Taken together, these four papers suggest that drinking milk is the healthy option for teeth and gums. They also point to the possibility of adding the useful components of milk to oral health products. For that, much more testing will, of course, be necessary. But make no mistake: the future of mouthwash may be milky.
1. Dashper SG, Pan Y, Veith PD, Chen YY, Toh EC, Liu SW, Cross KJ, Reynolds EC. (2012) Lactroferrin inhibits Porphyromonas gingivalis proteinases and has sustained biofilm inhibitory activity. Antimicrob Agents Chemother. 56: 1548-1556.
2. Schlafer S, Raarup MK, Wejse PL, Nyvad B, Stadler BM, Sutherland DS, Birkedal H, Meyer RL. (2012) Osteopontin reduces biofilm formation in a multi-species model of dental biofilm. PLoS One. Epub ahead of print. doi: 10.1128/ACC.05100-11.
3. Dashper SG, Saion BN Stacey MA, Manton DJ, Cochrane NJ, Stanton DP, Yuan Y, Reynolds EC. (2012) Acidogenic potential of soy and bovine milk beverages. J Dent. 40:736-741
4. Holgerson PL, Vestman NR, Claesson R, Ohman C, Domellof M, Tanner AC, Hernell O, Johansson I. (2012) Oral microbial profile discriinates breastfed from formula-fed infants. J Pediatr Gastroenterol Nutr. Epub ahead of print. doi:10.1097/MPG.0b013e31826f2bc6
- Transmission from mother to child accounts for ~30-50% of new HIV infections when anti-AIDS therapies are not used.
- Most breastfed infants of HIV-infected mothers do not acquire the virus, despite prolonged exposure.
- Milk from HIV-infected moms contains immune cells (lymphocytes) that respond to HIV.
Contagious viral diseases have been the scourge of mammals ever since mammals first emerged some two hundred million years ago. There has been an arms race ever since, with viruses evolving new mechanisms to invade mammals, and in response, mammals evolve new counteractive defense strategies. The success of these evolutionary countermeasures is evidenced by our current existence, but the conflict continues.
The process of evolutionary change in response to disease threats has armed humans with a myriad of defenses, not least being those protecting the vulnerable young. Milk is likely to be front and center in this defensive arsenal.
Milk has three main functions in the newborn infant – to supply nutrients and water, promote growth and development, and protect against disease. The biological mechanisms underlying milk’s ability to protect against disease are largely still being unravelled.
HIV transmission between mother and infant
New research by Lohman-Payne and colleagues1 has concluded that immune cells present in human breast milk are influential in decreasing the mother-to-child transmission of viruses, and in particular HIV, the virus that causes acquired immunodeficiency syndrome, or AIDS.
The type of disease transmission familiar to most of us is typified by the flu, where there is person-to-person transmission. This is technically known as horizontal transmission. In contrast, the passing of a communicable disease agent from an infected mother to her offspring is called vertical transmission, as the agent is transferred across generations.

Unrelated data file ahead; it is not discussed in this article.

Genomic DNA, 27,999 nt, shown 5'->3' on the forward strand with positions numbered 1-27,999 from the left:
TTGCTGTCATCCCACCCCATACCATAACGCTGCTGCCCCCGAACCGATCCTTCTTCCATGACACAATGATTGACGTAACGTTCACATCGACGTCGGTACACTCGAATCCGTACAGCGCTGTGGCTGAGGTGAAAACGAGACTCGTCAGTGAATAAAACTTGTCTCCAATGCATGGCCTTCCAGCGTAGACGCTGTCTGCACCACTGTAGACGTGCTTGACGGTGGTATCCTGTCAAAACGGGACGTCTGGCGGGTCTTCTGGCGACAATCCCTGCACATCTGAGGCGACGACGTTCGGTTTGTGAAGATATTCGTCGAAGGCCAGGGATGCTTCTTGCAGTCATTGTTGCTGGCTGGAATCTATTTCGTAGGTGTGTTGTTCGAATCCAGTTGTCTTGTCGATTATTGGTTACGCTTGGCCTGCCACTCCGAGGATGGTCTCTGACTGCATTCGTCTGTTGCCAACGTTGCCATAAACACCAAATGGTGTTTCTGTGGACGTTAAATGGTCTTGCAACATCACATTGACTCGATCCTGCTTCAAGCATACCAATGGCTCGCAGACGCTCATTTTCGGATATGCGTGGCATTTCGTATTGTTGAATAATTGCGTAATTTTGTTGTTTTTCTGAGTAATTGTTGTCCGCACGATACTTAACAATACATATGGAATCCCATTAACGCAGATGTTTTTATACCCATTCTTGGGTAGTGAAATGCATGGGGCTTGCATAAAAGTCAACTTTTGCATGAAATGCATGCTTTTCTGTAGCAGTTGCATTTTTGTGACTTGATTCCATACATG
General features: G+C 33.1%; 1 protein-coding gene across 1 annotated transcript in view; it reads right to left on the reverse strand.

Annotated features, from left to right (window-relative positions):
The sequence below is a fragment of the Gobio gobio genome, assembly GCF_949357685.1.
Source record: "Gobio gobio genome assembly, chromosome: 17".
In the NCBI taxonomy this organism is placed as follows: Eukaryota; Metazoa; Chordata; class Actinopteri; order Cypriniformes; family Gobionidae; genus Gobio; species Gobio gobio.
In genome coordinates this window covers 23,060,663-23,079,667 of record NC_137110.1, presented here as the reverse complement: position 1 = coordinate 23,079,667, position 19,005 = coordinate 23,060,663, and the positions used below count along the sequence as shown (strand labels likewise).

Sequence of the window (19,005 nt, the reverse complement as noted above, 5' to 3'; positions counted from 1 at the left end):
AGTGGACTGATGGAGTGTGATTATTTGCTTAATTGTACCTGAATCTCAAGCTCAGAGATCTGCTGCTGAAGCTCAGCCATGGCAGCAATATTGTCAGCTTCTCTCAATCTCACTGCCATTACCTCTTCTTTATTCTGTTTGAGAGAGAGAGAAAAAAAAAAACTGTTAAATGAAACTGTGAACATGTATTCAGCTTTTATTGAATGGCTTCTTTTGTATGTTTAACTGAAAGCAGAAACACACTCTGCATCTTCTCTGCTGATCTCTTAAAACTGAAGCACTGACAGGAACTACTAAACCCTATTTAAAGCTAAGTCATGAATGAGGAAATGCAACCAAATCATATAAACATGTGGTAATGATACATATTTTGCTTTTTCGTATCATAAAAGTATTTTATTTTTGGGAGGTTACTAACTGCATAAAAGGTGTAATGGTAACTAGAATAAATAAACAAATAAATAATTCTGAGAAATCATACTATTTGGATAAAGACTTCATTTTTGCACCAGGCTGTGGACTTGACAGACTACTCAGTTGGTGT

A large percentage of new HIV infections in many areas of the world are due to vertical transmission of the virus. In communities not receiving anti-HIV treatments, vertical transmission accounts for 30-50% of new infections. In this instance, infection of the fetus or newborn could have occurred in utero, during the birth process, or acquired during the postnatal period, especially while the newborn was breast-fed.
What is amazing, though, is that most breast-fed infants of HIV-infected mothers do not pick up the virus despite their prolonged exposure to it. There must be something protecting the infant from the virus.
Lymphocytes in milk
Milk contains many molecules that help fight disease. These molecules include antibodies, specific sugars and lipids, and a range of proteins. Some of these molecules, like antibodies, are highly specific for particular disease agents; other molecules have broad specificities. The latter typically recognise and bind to many different types of disease agents, often not killing them, but preventing the disease agent from gaining entry into cells lining the gastrointestinal tract. The problem is that viruses, unlike most bacteria, are usually hidden within cells of the host, where these milk molecules cannot gain access.
Milk also contains white blood cells, or lymphocytes, that are the mainstay of an individual’s defense against viral infection within the body. These cells learn to recognise a specific virus, and then they activate the body’s immune defense system, which seeks out and kills virus-infected cells. Some of the lymphocytes, called cytotoxic T-cells, can directly kill cells infected with a virus. To complicate things more, HIV hides out in some lymphocytes.